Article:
Why you should consider the tart cherry.
It's hard not to be overwhelmed by health fads-every other minute some new detox or diet appears in magazines, blogs, and government PSAs. Many times, a company capitalizes on the new research and the entire health hemisphere is whipped into a frenzy-remember POM Wonderful-the pomegranate based company, or the acai berry craze? I have nothing against either fruit, they do have fantastic health benefits, but for people on the East Coast, those fruits aren't local, they can be incredibly pricey, and the carbon footprint on them is mind-boggling.
I would suggest that you substitute tart cherries for the tropical fruits. If you have escaped the tidal wave of information about tart cherries in the last 3 years, you impress me. It seems like every month a new piece of information on the nutritional qualities of tart cherries is published-so hats off to the tart cherry industry-you are doing work.
Adams County natives have always relied on tart cherries as staples for classic pies, jams, and beverages. Sadly, with the advent of processed foods, many Americans across the country lack the know-how to preserve their own fruits and vegetables thus making produce like tart cherries, hard for customers to purchase because of their sour taste. It isn't commonly eaten raw like sweet cherries, and if you are going to bake with them, you have to wash and pit them. In a generation that wants instant gratification, why would they bother to add more work into their schedules?
Well, here's why you should bother:
You can find tart cherries (TC) locally on the East Coast. Pennsylvania produces a small amount (3.3 million pounds in 2011) of TC in comparison to Michigan (157.5 mill lbs), the biggest producer of TC in the US, but that still means that your local farmers' market is very likely to have a TC grower. Expect them in early summer, generally mid to late June. As sweet cherries are more widely consumed, many growers sell most of their TC crop to processing plants like Knouse, where they become pie filling. If you know that one of your farmers' market vendors grows TC, call and ask them about ordering ahead and the growing season. If you live in an agricultural area, ask a grower if you can glean from his orchard after harvest. (Always ask first before going into someone's orchard. Would you want an unannounced stranger in your flower bed cutting roses for their person use?)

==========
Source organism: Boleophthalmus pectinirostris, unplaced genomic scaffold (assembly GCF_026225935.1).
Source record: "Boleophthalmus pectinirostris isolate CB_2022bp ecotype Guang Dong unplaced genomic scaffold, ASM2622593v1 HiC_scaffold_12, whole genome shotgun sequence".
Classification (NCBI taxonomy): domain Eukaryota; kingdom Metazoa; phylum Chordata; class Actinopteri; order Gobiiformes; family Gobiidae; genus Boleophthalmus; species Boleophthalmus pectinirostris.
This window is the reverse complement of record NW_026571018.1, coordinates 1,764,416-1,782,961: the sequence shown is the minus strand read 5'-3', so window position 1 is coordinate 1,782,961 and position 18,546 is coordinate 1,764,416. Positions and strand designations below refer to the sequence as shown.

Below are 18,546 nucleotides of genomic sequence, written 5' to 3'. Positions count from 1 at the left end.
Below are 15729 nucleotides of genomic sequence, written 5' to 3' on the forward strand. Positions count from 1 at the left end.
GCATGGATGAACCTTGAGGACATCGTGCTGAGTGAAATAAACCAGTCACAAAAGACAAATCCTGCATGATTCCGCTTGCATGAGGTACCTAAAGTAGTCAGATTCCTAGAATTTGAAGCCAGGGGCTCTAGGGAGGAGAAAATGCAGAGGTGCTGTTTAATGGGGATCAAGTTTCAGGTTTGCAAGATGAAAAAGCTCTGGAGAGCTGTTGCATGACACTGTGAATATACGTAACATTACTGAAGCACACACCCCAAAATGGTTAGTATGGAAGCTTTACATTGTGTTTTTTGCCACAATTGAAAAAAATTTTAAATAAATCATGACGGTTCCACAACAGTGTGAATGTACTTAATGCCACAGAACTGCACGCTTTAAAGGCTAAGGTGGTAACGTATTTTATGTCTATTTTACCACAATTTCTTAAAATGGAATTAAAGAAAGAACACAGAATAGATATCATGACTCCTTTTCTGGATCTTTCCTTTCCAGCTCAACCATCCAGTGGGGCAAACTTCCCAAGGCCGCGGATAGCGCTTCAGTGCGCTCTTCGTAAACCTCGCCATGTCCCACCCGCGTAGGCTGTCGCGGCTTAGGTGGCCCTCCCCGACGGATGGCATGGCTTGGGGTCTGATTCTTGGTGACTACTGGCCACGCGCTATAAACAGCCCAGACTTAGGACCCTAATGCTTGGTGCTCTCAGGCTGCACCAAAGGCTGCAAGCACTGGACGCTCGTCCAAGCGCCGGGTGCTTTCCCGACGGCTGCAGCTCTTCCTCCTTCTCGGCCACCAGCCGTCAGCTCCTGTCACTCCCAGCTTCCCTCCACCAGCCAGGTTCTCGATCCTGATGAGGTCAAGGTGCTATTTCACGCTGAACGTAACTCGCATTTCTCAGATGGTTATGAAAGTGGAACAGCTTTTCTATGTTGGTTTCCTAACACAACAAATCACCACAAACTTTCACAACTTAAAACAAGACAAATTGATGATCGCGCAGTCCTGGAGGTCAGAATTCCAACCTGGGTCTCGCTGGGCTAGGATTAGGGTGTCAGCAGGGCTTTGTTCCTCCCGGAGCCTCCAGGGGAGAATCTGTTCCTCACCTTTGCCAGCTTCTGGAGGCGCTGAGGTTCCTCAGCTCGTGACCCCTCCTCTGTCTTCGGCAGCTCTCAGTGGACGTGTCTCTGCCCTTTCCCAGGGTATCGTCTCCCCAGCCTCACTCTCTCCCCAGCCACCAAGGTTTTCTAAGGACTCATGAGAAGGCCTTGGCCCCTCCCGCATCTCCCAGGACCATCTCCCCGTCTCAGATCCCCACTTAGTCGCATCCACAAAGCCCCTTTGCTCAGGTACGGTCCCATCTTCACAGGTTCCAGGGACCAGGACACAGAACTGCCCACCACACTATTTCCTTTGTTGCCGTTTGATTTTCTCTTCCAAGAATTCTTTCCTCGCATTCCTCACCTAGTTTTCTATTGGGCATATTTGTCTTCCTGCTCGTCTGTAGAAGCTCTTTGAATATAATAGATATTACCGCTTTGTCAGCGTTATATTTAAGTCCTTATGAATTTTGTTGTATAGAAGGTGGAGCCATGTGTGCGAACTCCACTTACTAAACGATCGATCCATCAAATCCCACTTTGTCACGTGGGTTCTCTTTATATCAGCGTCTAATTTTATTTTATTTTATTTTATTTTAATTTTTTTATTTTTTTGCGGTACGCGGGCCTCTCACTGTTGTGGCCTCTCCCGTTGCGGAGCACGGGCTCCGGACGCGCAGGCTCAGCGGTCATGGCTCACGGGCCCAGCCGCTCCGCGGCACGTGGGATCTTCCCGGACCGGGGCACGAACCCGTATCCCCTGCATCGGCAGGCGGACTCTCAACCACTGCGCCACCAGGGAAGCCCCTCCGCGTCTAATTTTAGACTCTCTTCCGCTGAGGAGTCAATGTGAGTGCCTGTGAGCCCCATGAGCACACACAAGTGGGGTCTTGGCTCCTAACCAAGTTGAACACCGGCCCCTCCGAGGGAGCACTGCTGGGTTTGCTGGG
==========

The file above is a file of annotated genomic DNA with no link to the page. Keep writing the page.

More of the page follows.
Besides PA on the East Coast, NY also grows TC, 7.8 million pounds in 2010. If you live in the Midwest, Michigan and Wisconsin are your go to TC states-again, Michigan is firmly in the lead with 135 million pounds grown in 2010. On the West Coast: Oregon, Washington, and Utah are the states to find tart cherries. Now, I am sure you remember the hullabaloo from last year's crazy warm weather and then terrible frosts during spring-it decimated the nation's cherry crop. Michigan had 157.5 million pounds in 2011, and only 5.5 million in 2012. PA went from 3.2 in 2011 to 2.5 million in 2012. The only states that escaped unscathed were the West Coast-they had the best year of their life in terms of cherry sales.
Now for the news that you've been waiting for, the nutritional benefits to consuming TC.
According to the Self.com nutrition data analyzer, TC are "very low in Saturated Fat, Cholesterol and Sodium. It is also a good source of Dietary Fiber, Copper, Manganese, and a very good source of Vitamin A and C." Per pitted cup of fruit, you can receive 40% of your DV of vitamin A, 26% of vitamin C, 8% of Potassium, 8% of Copper, and 9% of Selenium. You get 10% of your DV of Dietary Fiber in one cup. The analyzer then scores the fruit based on its nutritional results. The TC was given 4 out of 5 stars for weight loss, 4 out of 5 starts for optimum health, and 2.5 stars out of 5 for weight gain. You should remember that most of the calories (of any fruit) do come from sugars. If you are interested in more info, visit the site yourself!